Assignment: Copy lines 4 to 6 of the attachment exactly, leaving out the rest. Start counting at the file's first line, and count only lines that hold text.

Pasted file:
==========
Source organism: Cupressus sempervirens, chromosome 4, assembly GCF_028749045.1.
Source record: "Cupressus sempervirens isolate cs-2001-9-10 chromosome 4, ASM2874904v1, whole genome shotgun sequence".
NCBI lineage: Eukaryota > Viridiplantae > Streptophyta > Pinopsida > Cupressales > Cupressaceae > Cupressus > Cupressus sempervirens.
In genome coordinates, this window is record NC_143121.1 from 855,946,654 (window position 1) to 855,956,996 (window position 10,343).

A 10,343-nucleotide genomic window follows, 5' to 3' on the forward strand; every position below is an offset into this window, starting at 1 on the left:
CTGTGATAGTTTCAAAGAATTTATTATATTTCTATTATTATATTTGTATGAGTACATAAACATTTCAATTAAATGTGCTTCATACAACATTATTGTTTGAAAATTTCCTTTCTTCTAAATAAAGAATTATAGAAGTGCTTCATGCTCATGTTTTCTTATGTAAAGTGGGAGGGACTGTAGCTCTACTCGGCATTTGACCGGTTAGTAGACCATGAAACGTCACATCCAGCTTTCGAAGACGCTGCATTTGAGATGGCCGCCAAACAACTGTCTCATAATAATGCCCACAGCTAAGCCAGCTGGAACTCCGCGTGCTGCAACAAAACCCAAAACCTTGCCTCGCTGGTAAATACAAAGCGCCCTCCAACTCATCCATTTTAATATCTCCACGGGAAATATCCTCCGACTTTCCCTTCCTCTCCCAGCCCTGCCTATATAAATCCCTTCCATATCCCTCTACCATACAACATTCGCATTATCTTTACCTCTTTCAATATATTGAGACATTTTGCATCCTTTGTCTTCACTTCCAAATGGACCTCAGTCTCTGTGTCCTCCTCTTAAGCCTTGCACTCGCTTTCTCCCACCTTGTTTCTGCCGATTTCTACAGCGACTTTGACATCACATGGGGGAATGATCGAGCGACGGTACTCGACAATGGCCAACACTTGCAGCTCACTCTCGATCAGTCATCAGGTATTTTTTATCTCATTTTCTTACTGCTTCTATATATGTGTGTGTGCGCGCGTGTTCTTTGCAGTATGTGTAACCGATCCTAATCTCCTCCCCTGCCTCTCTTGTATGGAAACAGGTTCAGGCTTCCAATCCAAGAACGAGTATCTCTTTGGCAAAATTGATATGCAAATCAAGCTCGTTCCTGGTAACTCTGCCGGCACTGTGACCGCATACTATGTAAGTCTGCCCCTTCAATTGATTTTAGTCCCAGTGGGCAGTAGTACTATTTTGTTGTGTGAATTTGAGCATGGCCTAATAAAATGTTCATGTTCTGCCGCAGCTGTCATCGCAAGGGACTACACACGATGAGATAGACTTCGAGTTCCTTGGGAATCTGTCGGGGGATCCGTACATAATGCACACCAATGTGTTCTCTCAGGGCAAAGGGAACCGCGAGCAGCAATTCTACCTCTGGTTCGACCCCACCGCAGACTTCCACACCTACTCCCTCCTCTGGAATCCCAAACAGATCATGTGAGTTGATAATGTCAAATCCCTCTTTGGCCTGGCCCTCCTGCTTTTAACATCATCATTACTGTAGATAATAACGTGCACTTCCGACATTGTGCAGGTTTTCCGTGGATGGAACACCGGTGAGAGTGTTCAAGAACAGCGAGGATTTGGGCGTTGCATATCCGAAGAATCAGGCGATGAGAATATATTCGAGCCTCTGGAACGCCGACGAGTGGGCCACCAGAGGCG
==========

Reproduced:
In genome coordinates, this window is record NC_143121.1 from 855,946,654 (window position 1) to 855,956,996 (window position 10,343).

A 10,343-nucleotide genomic window follows, 5' to 3' on the forward strand; every position below is an offset into this window, starting at 1 on the left:
CTGTGATAGTTTCAAAGAATTTATTATATTTCTATTATTATATTTGTATGAGTACATAAACATTTCAATTAAATGTGCTTCATACAACATTATTGTTTGAAAATTTCCTTTCTTCTAAATAAAGAATTATAGAAGTGCTTCATGCTCATGTTTTCTTATGTAAAGTGGGAGGGACTGTAGCTCTACTCGGCATTTGACCGGTTAGTAGACCATGAAACGTCACATCCAGCTTTCGAAGACGCTGCATTTGAGATGGCCGCCAAACAACTGTCTCATAATAATGCCCACAGCTAAGCCAGCTGGAACTCCGCGTGCTGCAACAAAACCCAAAACCTTGCCTCGCTGGTAAATACAAAGCGCCCTCCAACTCATCCATTTTAATATCTCCACGGGAAATATCCTCCGACTTTCCCTTCCTCTCCCAGCCCTGCCTATATAAATCCCTTCCATATCCCTCTACCATACAACATTCGCATTATCTTTACCTCTTTCAATATATTGAGACATTTTGCATCCTTTGTCTTCACTTCCAAATGGACCTCAGTCTCTGTGTCCTCCTCTTAAGCCTTGCACTCGCTTTCTCCCACCTTGTTTCTGCCGATTTCTACAGCGACTTTGACATCACATGGGGGAATGATCGAGCGACGGTACTCGACAATGGCCAACACTTGCAGCTCACTCTCGATCAGTCATCAGGTATTTTTTATCTCATTTTCTTACTGCTTCTATATATGTGTGTGTGCGCGCGTGTTCTTTGCAGTATGTGTAACCGATCCTAATCTCCTCCCCTGCCTCTCTTGTATGGAAACAGGTTCAGGCTTCCAATCCAAGAACGAGTATCTCTTTGGCAAAATTGATATGCAAATCAAGCTCGTTCCTGGTAACTCTGCCGGCACTGTGACCGCATACTATGTAAGTCTGCCCCTTCAATTGATTTTAGTCCCAGTGGGCAGTAGTACTATTTTGTTGTGTGAATTTGAGCATGGCCTAATAAAATGTTCATGTTCTGCCGCAGCTGTCATCGCAAGGGACTACACACGATGAGATAGACTTCGAGTTCCTTGGGAATCTGTCGGGGGATCCGTACATAATGCACACCAATGTGTTCTCTCAGGGCAAAGGGAACCGCGAGCAGCAATTCTACCTCTGGTTCGACCCCACCGCAGACTTCCACACCTACTCCCTCCTCTGGAATCCCAAACAGATCATGTGAGTTGATAATGTCAAATCCCTCTTTGGCCTGGCCCTCCTGCTTTTAACATCATCATTACTGTAGATAATAACGTGCACTTCCGACATTGTGCAGGTTTTCCGTGGATGGAACACCGGTGAGAGTGTTCAAGAACAGCGAGGATTTGGGCGTTGCATATCCGAAGAATCAGGCGATGAGAATATATTCGAGCCTCTGGAACGCCGACGAGTGGGCCACCAGAGGCG